Originally meant for Linux, the Linux Unified Key Setup (LUKS) is “a disk encryption specification created by Clemens Fruhwirth in 2004”.1 LUKS is what I used to encrypt a partition of my external hard drive. As an experiment, I did the following:
- Create a disk partition or partitions using fdisk. In my case, I created one partition that became
/dev/sdc1on my host computer.
- Encrypt the partition using cryptsetup:
cryptsetup -vv luksFormat /dev/sdc1where
-vis for verbosity
- You will be prompted for a password that will be used to lock the disk partition.
- Unlock the partition:
cryptsetup -vv open /dev/sdc1 whatever_name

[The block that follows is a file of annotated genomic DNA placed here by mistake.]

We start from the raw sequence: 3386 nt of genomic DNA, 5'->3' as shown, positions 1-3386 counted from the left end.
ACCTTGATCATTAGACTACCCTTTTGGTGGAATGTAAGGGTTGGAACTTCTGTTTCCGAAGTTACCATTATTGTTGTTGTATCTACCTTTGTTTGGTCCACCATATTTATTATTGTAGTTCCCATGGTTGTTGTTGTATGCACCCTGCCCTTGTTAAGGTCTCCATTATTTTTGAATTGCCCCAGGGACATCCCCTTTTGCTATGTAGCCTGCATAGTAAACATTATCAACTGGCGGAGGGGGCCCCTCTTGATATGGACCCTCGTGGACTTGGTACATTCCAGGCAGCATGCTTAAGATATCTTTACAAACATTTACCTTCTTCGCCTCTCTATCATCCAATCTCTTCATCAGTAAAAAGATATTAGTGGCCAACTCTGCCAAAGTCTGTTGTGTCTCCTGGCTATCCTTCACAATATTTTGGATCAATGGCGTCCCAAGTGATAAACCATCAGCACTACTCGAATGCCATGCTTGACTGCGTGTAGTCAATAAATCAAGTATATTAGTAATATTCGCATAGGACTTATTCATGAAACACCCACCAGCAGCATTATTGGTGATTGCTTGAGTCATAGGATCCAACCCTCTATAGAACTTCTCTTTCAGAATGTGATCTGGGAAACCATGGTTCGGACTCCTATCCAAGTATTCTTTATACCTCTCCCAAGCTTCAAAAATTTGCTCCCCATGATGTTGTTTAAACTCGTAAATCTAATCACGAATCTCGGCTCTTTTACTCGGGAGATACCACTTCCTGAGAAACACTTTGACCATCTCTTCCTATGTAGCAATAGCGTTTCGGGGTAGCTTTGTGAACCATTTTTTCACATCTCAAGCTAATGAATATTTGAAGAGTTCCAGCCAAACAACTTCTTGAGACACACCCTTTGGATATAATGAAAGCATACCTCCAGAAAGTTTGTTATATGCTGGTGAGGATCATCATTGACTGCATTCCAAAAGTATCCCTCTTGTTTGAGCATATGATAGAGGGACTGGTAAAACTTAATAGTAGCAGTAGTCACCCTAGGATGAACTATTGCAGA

- Format the partition to whatever filesystem you want (e.g. ext4):
mke2fs -vv -t ext4 /dev/mapper/whatever_name
- Mount the partition and test it:
mount -t ext4 /dev/mapper/whatever_name /mnt/t01
To remove the external drive, you must first unmount the decrypted partition:
Then, wipe the existing mapping and wipe the encryption key from kernel memory:
cryptsetup close /dev/mapper/whatever_name
All the above commands were done as root. The host was running Ubuntu 20.04.1 LTS and the external hard drive was connected via USB 3.
I will continue with my experiments with encrypted disks. I am particularly interested in how to auto mount the encrypted disk at boot time. Luckily, there are a number of web articles on this matter. In a future article, I will try some of the procedures used in those web articles and discuss my own experience with auto mounting.